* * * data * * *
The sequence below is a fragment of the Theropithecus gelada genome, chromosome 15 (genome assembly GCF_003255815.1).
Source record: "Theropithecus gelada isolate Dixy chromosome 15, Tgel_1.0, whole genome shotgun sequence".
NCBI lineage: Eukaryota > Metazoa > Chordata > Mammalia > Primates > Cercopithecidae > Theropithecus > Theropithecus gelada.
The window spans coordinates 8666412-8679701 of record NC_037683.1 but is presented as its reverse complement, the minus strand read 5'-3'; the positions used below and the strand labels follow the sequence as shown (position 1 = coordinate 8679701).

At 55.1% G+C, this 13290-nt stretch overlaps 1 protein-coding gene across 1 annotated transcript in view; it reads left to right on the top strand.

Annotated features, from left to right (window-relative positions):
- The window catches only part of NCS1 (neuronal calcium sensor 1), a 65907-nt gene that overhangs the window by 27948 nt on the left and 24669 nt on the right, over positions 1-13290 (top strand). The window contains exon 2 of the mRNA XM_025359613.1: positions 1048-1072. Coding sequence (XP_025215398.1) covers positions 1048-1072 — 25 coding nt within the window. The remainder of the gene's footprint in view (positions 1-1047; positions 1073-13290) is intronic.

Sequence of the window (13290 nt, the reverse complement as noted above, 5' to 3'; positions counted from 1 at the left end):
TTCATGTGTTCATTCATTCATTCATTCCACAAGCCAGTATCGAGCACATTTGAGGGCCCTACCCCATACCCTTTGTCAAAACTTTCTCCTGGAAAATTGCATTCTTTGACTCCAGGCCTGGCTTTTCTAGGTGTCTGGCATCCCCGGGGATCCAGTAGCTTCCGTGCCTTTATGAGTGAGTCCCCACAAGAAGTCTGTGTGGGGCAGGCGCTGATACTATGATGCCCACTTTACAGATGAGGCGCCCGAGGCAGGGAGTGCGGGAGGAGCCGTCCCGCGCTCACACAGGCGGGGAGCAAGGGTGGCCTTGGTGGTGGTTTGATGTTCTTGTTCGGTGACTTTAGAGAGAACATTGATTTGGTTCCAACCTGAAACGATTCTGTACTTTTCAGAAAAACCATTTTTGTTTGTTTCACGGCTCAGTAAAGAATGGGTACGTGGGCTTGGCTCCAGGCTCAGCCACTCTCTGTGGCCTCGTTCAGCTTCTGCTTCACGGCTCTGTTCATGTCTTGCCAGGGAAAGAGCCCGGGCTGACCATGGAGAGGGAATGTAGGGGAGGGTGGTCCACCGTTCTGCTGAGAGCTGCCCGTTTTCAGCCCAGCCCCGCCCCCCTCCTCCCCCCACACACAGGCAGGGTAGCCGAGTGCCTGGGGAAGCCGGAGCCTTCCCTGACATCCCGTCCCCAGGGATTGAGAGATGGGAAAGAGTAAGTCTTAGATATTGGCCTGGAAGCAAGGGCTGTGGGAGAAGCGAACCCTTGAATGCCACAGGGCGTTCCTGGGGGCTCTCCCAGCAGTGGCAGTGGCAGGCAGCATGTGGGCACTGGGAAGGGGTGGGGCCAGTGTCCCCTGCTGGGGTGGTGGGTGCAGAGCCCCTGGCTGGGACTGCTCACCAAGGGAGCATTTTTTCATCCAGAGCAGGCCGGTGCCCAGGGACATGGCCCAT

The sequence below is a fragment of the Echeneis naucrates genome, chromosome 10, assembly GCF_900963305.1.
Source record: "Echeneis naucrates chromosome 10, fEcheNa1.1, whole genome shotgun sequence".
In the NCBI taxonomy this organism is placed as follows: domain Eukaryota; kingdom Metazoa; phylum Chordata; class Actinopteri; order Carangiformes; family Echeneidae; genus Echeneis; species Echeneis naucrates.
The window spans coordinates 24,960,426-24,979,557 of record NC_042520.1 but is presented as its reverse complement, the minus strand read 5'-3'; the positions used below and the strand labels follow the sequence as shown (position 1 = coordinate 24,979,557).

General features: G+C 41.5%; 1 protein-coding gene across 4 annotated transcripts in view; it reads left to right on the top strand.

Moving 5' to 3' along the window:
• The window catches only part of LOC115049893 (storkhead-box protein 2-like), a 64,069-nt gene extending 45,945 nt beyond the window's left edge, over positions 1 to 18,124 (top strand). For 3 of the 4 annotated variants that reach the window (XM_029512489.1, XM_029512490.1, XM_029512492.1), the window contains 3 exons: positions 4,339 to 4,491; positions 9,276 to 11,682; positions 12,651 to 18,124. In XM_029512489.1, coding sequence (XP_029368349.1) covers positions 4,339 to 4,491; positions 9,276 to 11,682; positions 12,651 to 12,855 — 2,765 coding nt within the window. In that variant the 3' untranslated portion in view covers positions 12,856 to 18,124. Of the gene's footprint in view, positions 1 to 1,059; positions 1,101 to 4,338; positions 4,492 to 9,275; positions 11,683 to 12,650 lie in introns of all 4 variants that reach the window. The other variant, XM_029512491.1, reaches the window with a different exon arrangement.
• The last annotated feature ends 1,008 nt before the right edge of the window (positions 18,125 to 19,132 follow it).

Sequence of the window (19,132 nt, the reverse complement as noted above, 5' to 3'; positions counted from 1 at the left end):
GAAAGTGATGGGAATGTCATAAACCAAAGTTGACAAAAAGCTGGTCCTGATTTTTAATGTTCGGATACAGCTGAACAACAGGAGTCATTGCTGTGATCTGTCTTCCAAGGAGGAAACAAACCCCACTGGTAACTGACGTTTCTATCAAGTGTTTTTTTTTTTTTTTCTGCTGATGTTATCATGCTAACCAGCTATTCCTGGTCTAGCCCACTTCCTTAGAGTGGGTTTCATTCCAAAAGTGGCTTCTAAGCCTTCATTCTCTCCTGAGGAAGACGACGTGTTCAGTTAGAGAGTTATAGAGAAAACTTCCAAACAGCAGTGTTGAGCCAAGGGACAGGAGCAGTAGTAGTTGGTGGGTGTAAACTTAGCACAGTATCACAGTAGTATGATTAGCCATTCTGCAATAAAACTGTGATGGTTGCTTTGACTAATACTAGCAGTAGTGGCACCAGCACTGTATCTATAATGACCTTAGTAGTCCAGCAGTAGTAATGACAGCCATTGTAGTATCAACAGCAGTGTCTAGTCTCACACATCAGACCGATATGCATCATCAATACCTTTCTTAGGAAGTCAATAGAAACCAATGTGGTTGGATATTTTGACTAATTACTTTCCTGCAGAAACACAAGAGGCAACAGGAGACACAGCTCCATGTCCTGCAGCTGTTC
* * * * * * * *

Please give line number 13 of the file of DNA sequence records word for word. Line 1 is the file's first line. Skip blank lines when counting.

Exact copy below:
The window spans coordinates 24,960,426-24,979,557 of record NC_042520.1 but is presented as its reverse complement, the minus strand read 5'-3'; the positions used below and the strand labels follow the sequence as shown (position 1 = coordinate 24,979,557).